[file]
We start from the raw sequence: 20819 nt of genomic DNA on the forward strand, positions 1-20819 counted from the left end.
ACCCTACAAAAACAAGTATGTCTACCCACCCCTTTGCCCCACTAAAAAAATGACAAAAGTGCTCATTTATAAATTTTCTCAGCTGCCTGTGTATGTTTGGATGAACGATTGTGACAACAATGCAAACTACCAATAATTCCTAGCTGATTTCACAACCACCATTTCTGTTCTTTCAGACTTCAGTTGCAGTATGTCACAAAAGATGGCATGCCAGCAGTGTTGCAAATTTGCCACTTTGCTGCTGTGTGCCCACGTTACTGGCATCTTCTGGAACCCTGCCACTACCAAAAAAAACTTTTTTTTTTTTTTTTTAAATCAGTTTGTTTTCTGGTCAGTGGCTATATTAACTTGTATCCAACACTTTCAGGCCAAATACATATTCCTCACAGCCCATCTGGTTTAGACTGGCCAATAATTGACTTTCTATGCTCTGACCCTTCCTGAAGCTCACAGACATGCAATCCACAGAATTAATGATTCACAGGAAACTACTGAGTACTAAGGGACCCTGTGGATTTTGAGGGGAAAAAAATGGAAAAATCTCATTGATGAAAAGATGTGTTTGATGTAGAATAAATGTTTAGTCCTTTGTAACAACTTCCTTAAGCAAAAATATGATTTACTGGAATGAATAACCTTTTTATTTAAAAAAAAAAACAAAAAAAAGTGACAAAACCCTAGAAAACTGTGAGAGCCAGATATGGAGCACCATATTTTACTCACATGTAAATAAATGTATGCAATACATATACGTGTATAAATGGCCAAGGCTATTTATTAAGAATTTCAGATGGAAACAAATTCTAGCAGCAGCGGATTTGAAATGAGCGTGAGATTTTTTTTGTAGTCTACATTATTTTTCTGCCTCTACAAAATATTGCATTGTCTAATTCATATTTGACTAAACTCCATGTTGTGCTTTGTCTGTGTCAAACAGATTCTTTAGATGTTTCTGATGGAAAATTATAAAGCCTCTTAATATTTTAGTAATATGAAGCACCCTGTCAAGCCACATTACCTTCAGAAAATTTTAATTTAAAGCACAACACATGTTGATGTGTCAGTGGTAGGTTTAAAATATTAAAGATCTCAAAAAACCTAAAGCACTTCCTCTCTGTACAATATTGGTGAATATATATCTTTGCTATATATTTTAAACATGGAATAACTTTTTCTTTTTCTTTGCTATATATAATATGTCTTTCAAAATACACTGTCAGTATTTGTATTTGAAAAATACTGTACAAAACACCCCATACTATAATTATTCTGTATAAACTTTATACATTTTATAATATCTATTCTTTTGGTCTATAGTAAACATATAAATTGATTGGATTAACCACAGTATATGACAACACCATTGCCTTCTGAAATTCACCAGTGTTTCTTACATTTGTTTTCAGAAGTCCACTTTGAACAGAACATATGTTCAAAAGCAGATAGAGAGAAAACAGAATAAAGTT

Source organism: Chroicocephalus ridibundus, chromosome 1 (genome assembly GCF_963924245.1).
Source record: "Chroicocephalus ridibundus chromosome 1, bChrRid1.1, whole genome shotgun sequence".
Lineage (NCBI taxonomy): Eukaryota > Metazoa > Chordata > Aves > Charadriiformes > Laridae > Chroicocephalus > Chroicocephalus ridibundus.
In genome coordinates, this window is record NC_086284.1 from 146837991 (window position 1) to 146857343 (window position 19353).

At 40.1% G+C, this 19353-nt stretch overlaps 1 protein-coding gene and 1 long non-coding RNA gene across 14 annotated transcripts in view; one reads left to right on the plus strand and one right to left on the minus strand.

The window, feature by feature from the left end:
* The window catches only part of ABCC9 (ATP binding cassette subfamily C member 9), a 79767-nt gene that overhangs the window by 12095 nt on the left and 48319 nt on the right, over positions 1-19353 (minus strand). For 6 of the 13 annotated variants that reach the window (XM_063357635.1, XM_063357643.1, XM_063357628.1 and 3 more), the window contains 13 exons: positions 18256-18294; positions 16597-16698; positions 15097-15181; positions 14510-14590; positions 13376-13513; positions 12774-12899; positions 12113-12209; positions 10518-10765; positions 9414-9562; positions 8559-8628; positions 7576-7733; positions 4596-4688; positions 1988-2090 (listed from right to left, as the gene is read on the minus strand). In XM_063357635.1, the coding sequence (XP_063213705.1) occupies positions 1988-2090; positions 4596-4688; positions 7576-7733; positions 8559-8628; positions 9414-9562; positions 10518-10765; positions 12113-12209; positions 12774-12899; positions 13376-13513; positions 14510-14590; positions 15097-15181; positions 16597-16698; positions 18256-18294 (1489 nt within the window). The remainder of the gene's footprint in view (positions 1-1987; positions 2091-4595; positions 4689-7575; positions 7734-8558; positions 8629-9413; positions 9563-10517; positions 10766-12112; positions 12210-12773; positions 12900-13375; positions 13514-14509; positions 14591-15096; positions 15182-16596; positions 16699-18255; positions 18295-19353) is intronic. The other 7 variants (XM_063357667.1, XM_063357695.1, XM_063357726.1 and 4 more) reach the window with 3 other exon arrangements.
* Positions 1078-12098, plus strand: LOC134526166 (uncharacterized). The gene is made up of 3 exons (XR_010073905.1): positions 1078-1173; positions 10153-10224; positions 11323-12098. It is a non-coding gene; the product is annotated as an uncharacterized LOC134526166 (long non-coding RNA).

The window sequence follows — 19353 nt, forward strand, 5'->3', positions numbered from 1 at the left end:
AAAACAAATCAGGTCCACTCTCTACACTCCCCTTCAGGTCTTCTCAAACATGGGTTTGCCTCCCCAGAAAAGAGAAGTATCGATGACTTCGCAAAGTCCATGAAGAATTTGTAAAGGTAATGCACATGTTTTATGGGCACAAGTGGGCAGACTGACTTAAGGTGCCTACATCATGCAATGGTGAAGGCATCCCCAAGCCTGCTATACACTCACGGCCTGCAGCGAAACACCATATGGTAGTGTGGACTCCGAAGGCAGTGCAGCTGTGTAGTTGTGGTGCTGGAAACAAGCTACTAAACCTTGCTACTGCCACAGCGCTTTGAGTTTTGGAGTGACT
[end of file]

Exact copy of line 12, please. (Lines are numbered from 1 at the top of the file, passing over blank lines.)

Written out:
AAAACAAATCAGGTCCACTCTCTACACTCCCCTTCAGGTCTTCTCAAACATGGGTTTGCCTCCCCAGAAAAGAGAAGTATCGATGACTTCGCAAAGTCCATGAAGAATTTGTAAAGGTAATGCACATGTTTTATGGGCACAAGTGGGCAGACTGACTTAAGGTGCCTACATCATGCAATGGTGAAGGCATCCCCAAGCCTGCTATACACTCACGGCCTGCAGCGAAACACCATATGGTAGTGTGGACTCCGAAGGCAGTGCAGCTGTGTAGTTGTGGTGCTGGAAACAAGCTACTAAACCTTGCTACTGCCACAGCGCTTTGAGTTTTGGAGTGACT